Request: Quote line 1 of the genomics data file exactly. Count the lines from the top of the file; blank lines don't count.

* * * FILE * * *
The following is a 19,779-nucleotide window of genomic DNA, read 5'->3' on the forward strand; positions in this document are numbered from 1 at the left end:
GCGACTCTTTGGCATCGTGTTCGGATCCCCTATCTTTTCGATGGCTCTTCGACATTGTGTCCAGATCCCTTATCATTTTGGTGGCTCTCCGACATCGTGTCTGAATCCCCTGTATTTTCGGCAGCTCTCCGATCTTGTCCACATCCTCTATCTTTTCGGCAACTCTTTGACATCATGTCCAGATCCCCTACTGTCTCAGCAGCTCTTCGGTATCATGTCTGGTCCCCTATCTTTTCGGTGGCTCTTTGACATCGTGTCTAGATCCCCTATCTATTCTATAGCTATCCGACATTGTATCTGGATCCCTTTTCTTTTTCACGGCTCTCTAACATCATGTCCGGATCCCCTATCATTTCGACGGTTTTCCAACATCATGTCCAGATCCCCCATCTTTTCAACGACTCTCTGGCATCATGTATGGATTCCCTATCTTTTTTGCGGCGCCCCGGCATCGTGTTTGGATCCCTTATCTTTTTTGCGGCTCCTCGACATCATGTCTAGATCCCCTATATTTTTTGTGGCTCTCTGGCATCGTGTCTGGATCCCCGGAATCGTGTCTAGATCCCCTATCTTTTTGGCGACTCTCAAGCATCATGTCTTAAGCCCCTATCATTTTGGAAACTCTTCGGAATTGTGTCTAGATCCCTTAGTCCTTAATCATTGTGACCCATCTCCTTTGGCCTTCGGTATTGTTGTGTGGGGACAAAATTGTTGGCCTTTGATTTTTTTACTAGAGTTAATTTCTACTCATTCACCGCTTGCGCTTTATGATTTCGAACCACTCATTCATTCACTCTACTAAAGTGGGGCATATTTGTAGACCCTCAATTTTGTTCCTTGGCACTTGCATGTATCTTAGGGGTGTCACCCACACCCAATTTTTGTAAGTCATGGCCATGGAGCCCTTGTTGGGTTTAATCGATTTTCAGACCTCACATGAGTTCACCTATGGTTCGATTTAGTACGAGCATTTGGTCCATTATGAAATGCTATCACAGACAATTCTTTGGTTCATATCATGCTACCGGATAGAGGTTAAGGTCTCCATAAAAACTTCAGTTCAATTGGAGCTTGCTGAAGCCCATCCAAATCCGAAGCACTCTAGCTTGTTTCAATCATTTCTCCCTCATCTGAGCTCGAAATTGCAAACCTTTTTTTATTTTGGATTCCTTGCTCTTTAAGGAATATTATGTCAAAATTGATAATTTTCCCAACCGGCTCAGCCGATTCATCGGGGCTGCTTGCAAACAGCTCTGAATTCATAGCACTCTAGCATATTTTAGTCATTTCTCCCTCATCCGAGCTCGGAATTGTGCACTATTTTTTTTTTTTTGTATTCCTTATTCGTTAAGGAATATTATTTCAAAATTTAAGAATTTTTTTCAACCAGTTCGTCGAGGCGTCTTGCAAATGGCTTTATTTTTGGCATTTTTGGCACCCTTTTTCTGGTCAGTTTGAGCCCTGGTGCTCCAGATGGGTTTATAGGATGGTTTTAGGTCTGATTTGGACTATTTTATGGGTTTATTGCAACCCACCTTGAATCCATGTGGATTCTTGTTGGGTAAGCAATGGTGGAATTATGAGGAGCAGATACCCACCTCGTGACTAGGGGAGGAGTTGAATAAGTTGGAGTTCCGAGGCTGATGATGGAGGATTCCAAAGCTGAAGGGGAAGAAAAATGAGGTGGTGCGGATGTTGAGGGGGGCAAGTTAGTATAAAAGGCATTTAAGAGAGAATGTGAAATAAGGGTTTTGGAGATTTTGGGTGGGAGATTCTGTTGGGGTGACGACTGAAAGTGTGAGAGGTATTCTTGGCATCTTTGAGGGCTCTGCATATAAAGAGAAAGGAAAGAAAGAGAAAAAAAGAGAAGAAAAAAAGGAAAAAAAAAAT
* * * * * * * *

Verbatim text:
The following is a 19,779-nucleotide window of genomic DNA, read 5'->3' on the forward strand; positions in this document are numbered from 1 at the left end: